Specifically, it has been theorized that through mindfulness practice, the constant awareness of the present moment interrupts the thought processes that would otherwise elicit these feelings of fear that precipitate panic attacks (Toneatto & Nguyen, 2007; Kabat-Zinn, 1990). Thus mindfulness refocuses thoughts and helps anxious individuals focus on the present moment instead of their feelings of worry (Toneatto & Nguyen, 2007; Kabat-Zinn, 1990). This suggests that the mindfulness component of MBSR would help anxious individuals be aware of their present thoughts, thus preventing panic attacks and making it easier for them to live their day to day lives (Toneatto & Nguyen, 2007). Additionally, the application of mindfulness techniques for individuals suffering from anxiety causes the anxiety itself to become the focus of their present, nonjudgmental awareness and allows them to learn how to deal with it in a positive, appropriate way (Kabat-Zinn, 1990). For example, sustained nonjudgmental awareness associated with mindfulness may increase an individual’s ability to recognize and decrease rumination and worry, both of which maintain feelings of anxiety, and increases comfort in unfamiliar situations (Hazlett-Stevens, 2012; Lykin & Baer, 2009; Teasdale et al., 1995; Ramel et al., 2004). Furthermore, there is evidence to suggest that MBSR helps individuals regulate their emotions, which in turn helps decrease instances of rumination and worry that are associated with anxiety (Goldin & Gross, 2010). These findings lead researchers to believe that mindfulness practice through MBSR allows for individuals to engage in sustained, nonjudgmental attention to anxiety without attempts to avoid it and thus may lead to reductions in anxiety and panic attacks (Goldin & Gross, 2010; Hazlett-Stevens, 2012; Toneatto & Nguyen, 2007).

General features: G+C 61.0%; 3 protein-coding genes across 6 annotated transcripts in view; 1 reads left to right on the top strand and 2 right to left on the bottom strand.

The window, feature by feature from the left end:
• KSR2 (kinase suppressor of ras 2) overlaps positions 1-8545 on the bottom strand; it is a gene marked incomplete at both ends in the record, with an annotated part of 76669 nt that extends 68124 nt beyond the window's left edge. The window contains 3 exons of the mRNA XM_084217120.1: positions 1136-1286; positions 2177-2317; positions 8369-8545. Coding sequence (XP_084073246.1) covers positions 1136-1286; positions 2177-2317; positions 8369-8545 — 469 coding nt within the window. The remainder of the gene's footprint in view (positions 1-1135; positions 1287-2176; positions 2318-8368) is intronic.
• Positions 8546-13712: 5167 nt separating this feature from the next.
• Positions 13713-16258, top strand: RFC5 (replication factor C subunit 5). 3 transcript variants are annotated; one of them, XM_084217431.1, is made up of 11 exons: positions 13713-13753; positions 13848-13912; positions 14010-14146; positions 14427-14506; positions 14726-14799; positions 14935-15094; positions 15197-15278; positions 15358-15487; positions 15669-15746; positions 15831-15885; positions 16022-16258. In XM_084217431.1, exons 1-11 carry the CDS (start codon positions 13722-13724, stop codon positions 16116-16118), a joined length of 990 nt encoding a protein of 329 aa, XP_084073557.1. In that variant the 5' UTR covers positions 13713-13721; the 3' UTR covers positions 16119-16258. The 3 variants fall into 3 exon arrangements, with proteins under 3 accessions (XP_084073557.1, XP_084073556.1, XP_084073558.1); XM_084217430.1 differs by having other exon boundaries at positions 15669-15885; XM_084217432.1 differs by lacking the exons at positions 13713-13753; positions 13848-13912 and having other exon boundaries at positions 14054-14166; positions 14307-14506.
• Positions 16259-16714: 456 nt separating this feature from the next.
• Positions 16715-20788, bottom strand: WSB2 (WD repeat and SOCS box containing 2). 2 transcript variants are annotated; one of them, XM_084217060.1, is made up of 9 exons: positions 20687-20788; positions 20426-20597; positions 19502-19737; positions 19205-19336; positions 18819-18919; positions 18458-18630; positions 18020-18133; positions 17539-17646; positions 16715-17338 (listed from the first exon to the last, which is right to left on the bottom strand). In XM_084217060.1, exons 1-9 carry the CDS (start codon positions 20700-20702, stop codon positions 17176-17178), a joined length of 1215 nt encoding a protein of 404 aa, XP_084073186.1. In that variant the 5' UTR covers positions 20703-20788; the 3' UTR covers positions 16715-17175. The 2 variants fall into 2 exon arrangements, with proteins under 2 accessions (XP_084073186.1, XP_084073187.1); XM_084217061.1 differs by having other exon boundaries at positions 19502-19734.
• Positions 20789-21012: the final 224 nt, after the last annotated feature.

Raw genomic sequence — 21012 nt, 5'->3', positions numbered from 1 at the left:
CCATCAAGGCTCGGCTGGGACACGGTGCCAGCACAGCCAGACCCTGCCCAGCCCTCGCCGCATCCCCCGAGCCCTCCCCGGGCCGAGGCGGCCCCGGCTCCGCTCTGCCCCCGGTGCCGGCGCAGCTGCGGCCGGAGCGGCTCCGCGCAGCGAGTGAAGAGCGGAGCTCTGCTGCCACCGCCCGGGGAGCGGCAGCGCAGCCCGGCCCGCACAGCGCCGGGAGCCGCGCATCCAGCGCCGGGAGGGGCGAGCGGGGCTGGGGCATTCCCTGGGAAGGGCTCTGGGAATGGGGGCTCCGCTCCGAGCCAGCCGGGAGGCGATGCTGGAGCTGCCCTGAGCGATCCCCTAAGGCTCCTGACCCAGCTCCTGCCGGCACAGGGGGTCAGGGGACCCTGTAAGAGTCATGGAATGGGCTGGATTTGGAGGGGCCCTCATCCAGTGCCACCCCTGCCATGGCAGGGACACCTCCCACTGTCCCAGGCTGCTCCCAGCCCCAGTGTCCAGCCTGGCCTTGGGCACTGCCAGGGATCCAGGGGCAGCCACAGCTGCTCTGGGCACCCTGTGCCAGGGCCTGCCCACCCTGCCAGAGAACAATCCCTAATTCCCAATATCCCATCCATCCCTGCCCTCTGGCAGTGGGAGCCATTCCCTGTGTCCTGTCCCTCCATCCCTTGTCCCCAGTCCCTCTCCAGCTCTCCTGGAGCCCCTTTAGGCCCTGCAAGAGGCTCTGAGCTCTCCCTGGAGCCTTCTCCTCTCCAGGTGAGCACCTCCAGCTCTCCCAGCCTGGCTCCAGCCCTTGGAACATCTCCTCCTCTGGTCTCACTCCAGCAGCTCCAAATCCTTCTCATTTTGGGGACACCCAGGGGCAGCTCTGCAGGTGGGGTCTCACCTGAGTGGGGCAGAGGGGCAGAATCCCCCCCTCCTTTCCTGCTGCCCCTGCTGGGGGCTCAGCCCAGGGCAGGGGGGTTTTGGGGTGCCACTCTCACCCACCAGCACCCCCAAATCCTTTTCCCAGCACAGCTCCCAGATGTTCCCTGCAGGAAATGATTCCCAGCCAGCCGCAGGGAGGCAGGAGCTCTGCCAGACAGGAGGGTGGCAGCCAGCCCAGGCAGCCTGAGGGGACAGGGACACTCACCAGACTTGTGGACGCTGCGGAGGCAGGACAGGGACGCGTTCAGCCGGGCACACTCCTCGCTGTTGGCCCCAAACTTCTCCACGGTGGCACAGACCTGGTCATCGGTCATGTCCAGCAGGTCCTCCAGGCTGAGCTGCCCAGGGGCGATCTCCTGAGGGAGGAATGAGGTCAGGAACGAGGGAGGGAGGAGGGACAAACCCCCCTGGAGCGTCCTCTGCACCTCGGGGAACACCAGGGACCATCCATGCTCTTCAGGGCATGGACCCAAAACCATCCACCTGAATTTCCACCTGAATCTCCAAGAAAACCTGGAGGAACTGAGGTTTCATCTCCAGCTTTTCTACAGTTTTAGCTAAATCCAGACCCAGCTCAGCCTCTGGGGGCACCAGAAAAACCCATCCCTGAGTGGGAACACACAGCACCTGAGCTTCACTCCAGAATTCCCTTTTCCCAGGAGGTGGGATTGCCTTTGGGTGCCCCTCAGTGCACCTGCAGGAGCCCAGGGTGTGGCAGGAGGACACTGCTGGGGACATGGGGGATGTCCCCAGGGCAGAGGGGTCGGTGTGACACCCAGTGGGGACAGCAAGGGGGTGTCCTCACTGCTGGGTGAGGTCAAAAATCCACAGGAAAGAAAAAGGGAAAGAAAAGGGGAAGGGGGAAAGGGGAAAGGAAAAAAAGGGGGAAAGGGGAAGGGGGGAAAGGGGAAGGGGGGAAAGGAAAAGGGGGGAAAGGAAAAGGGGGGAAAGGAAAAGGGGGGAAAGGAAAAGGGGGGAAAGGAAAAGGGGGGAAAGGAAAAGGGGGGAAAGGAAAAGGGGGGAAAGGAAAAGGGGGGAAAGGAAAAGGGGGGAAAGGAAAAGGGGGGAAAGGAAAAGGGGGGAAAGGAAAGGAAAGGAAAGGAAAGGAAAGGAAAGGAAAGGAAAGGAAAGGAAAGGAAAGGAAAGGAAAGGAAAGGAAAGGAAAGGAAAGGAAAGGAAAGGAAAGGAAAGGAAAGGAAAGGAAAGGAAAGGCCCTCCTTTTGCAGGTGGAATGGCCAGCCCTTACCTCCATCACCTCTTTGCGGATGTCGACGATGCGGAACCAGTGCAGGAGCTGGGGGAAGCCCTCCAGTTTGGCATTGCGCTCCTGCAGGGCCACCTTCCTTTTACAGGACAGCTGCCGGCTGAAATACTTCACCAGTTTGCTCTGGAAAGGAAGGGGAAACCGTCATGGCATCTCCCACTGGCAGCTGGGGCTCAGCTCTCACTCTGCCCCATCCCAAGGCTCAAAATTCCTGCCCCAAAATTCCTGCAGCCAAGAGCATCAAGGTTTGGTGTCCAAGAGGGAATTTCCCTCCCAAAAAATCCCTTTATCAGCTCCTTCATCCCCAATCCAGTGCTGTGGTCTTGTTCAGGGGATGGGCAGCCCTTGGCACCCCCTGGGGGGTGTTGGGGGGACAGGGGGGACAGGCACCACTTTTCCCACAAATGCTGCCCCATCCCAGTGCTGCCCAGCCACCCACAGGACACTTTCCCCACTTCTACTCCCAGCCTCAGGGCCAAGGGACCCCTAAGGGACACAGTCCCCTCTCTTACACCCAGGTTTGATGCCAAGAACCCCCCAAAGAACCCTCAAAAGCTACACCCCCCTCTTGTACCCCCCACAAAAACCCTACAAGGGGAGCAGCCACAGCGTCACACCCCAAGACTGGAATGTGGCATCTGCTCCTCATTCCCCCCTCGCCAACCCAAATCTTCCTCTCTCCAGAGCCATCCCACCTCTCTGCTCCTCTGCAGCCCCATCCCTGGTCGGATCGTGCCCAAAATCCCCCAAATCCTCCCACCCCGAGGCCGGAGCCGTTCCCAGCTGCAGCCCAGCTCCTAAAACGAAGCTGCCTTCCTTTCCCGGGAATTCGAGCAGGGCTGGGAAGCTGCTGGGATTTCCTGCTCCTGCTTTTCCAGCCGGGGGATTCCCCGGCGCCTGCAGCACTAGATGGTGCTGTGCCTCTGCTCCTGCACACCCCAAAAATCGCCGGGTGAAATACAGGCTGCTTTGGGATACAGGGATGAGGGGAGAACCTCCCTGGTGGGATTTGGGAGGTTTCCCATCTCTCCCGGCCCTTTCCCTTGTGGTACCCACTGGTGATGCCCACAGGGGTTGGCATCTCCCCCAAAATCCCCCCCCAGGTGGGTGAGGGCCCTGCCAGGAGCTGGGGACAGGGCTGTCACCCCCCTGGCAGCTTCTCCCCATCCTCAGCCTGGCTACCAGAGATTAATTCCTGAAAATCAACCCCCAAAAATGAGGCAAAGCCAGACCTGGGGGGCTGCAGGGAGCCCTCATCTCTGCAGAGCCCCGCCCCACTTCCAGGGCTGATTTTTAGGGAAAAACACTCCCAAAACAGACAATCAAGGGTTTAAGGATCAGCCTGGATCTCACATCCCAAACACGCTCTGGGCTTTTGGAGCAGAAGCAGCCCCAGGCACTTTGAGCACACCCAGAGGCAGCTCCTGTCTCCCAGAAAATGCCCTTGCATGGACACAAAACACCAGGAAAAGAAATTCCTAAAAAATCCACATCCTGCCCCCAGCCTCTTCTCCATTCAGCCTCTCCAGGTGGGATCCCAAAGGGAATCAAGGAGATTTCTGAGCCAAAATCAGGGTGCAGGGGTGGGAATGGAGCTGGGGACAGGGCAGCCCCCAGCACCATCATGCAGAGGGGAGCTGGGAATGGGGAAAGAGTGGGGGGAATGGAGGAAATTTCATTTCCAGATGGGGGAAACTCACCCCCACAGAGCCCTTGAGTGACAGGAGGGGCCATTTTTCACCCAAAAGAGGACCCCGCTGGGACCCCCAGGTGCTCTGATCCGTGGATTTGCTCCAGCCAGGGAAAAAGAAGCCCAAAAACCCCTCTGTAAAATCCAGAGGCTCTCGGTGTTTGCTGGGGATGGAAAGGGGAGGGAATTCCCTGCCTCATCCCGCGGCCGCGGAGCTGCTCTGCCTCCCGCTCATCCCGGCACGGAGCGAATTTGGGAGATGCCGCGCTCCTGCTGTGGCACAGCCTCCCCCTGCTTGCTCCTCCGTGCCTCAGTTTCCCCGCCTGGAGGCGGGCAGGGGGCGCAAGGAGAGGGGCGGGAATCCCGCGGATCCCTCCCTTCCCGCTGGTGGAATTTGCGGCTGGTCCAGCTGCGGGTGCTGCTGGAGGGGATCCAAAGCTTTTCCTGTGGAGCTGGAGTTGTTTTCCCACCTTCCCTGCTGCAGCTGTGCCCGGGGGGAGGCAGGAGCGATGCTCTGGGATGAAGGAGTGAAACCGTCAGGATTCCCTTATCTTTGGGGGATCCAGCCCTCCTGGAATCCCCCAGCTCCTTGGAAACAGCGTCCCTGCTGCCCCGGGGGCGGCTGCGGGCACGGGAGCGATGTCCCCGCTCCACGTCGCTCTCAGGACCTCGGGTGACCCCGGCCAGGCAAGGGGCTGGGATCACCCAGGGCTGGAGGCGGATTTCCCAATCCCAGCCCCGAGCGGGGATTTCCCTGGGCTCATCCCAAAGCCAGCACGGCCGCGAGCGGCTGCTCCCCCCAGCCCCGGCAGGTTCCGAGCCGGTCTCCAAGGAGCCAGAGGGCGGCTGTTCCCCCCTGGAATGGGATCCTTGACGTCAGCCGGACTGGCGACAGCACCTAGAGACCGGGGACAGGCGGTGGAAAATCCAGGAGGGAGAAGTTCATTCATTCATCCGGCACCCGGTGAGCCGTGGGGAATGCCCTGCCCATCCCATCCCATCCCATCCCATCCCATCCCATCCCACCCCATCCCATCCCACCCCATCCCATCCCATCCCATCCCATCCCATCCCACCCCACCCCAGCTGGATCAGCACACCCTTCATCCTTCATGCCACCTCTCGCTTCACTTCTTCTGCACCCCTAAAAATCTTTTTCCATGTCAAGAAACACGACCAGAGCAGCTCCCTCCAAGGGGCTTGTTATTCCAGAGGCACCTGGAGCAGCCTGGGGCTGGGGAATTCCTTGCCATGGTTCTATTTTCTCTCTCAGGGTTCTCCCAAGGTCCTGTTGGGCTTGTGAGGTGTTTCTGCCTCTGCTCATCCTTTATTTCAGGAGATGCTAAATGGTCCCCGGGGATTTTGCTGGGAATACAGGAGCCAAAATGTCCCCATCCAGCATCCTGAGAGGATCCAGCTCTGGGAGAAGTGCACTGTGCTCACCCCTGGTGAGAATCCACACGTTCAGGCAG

Although limited in scope, studies have found that MBSR is connected to a reduction of anxiety (Baer, 2003; Eberth & Sedelmeir, 2012; Goldin & Gross, 2010; Grossman et al., 2004; Hazlett-Stevens, 2012; Hofmann, et al., 2008; Kabat-Zinn, 1990; Vollestad, Sivertsen, & Nielsen, 2011; Zainal et al., 2013). When examining the impact of MBSR on anxiety, Kabat-Zinn (2003; 1990) has consistently found a significant decrease in anxiety and in the frequency and intensity of panic attacks following an MBSR intervention, as well as increased left side activation in the brain which is associated with positive moods and decreased anxiety. Similarly, moderate decreases in anxiety have been recorded in many studies, especially when the subjects have preexisting anxiety disorders (Baer, 2003; Goldin & Gross, 2010; Hazlett-Stevens, 2012; Hofmann et al., 2010; Vollestad et al., 2011). However, the vast amount of methodological flaws across studies lead some researchers to claim that the impact of MBSR on anxiety need to be measured more systematically (Baer, 2003; Toneatto & Nguyen, 2007), warranting further investigation of the impacts of MBSR on reducing anxiety.